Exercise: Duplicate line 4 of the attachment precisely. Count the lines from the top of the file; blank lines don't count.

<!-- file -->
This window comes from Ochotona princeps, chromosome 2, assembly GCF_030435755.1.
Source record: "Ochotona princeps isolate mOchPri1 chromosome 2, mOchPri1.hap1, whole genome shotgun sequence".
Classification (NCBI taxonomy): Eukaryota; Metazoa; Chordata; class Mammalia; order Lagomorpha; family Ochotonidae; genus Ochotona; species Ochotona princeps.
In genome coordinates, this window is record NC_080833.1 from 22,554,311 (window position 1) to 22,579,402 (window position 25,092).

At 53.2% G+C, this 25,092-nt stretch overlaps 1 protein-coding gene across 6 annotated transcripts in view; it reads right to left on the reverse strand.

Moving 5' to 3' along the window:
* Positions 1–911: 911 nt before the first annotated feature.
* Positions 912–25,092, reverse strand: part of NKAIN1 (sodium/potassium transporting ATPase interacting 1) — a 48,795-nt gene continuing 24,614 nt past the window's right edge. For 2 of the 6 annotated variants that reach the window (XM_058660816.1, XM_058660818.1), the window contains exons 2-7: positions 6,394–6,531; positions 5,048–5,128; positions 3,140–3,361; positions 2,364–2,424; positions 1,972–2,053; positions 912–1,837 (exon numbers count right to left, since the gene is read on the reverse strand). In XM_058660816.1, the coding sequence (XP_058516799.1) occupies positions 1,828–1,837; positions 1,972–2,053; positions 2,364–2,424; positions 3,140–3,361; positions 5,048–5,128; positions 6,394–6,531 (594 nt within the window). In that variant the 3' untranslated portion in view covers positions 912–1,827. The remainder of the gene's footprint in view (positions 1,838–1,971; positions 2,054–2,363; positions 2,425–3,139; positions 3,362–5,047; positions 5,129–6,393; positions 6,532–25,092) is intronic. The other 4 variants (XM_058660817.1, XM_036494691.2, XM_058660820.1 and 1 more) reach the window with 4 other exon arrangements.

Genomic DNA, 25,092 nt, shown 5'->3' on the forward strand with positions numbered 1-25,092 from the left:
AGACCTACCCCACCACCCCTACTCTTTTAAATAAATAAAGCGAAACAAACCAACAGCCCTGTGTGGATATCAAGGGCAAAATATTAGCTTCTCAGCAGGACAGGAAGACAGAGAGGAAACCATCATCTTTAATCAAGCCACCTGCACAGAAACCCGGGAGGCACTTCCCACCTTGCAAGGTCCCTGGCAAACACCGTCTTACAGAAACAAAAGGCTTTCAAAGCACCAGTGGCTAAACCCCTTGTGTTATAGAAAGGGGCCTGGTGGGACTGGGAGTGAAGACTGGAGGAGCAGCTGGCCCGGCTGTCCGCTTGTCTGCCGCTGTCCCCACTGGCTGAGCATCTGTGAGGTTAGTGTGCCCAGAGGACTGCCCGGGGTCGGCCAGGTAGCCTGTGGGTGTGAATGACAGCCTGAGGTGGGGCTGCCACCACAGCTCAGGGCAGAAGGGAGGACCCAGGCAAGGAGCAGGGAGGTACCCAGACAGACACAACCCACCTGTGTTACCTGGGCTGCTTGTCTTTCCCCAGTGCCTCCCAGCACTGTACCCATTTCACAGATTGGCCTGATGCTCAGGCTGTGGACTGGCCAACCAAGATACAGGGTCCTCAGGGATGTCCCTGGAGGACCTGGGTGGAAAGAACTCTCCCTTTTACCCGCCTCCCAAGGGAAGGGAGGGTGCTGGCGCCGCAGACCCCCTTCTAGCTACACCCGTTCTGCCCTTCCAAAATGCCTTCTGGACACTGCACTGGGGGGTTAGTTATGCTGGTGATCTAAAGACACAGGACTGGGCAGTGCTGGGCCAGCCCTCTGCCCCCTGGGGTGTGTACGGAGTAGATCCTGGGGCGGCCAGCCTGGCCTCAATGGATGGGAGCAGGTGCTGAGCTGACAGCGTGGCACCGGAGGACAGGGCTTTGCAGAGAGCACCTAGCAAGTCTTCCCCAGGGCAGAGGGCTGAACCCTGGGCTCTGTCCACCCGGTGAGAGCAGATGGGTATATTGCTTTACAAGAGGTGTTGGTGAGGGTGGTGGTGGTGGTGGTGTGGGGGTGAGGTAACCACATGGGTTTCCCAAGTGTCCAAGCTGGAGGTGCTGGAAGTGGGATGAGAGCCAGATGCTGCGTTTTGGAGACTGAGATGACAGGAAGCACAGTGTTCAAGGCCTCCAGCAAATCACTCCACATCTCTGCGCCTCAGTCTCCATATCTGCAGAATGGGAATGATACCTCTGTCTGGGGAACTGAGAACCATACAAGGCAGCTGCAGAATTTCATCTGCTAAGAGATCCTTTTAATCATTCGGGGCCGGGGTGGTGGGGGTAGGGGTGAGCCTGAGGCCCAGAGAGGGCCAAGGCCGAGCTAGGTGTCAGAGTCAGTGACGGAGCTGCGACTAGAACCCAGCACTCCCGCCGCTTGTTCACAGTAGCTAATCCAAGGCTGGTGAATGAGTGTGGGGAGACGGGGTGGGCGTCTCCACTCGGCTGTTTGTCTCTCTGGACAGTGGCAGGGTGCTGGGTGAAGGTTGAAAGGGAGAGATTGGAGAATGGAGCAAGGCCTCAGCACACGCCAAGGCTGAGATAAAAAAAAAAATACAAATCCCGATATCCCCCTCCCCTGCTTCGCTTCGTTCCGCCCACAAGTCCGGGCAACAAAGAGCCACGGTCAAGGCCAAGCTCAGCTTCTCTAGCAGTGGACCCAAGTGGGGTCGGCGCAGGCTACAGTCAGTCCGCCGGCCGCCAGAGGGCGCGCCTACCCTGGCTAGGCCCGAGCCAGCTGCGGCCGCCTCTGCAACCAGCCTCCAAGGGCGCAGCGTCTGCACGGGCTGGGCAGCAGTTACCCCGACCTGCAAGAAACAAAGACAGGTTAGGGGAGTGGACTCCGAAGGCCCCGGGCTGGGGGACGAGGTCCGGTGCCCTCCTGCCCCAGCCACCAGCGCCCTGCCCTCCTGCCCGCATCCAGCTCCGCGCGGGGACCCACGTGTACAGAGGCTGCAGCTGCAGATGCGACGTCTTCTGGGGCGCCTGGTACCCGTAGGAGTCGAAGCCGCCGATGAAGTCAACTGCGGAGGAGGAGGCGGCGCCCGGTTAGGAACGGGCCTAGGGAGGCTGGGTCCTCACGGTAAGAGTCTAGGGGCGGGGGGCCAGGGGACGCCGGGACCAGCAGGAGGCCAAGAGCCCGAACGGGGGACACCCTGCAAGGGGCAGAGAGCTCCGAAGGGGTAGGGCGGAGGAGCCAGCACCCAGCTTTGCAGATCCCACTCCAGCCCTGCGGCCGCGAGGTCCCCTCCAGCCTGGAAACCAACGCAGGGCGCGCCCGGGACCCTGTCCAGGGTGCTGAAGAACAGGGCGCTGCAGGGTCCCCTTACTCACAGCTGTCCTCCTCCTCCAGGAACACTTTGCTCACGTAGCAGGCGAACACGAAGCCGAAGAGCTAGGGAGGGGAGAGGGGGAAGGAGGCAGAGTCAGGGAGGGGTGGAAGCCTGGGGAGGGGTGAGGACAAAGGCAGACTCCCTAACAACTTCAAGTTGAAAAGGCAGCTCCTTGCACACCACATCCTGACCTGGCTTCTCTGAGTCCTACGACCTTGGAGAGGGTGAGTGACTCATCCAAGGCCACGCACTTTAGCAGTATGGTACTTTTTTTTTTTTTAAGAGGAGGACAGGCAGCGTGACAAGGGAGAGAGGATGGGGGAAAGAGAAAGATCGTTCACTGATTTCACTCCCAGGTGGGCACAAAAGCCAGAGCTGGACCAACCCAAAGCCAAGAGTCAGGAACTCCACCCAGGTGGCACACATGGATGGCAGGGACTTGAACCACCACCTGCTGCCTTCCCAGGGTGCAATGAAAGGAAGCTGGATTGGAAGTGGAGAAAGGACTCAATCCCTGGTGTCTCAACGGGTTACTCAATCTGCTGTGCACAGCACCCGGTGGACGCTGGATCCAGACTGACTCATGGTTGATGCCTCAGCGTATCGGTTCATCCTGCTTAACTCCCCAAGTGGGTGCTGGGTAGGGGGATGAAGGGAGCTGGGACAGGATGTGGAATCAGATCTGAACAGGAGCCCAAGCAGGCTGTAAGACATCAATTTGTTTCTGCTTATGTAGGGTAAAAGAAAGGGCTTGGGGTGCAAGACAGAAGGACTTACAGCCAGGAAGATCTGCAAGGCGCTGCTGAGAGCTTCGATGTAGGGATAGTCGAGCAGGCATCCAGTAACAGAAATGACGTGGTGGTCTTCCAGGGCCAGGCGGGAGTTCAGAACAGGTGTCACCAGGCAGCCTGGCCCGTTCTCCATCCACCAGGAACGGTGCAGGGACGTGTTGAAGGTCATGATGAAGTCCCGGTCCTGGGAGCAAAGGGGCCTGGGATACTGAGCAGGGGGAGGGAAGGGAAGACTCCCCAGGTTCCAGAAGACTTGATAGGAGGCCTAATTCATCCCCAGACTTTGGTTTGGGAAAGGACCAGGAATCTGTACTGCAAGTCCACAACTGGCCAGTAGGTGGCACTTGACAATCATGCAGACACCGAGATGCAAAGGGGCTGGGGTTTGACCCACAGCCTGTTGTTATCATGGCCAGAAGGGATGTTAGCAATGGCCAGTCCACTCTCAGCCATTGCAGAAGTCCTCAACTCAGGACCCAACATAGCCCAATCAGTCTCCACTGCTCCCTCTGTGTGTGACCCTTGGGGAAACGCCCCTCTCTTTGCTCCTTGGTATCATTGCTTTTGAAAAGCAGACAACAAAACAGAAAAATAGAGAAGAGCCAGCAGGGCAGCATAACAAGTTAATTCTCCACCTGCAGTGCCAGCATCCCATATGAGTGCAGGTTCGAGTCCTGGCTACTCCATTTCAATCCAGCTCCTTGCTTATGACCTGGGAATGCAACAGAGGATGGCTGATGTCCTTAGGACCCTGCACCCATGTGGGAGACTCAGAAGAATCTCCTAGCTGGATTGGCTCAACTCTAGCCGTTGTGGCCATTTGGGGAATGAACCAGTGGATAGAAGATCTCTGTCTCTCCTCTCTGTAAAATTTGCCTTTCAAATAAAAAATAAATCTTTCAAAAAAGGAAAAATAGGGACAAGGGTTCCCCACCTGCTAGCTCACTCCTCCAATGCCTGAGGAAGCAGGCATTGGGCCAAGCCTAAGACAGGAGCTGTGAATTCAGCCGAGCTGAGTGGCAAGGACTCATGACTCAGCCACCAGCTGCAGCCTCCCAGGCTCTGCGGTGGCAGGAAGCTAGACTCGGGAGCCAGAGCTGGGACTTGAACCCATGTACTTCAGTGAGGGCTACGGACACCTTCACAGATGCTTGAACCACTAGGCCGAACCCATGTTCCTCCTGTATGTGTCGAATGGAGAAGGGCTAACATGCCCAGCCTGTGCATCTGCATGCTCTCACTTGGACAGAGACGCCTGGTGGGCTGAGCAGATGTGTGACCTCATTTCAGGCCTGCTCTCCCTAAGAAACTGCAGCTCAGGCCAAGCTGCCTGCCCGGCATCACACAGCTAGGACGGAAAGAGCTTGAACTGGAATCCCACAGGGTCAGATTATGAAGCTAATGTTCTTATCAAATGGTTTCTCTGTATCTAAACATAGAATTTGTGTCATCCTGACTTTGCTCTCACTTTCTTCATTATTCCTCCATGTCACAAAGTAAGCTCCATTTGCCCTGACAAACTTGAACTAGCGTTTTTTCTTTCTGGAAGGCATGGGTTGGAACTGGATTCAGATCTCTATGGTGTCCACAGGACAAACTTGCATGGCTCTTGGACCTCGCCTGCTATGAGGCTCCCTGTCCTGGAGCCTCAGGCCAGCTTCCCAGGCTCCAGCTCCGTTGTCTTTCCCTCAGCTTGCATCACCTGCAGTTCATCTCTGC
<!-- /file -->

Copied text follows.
In genome coordinates, this window is record NC_080833.1 from 22,554,311 (window position 1) to 22,579,402 (window position 25,092).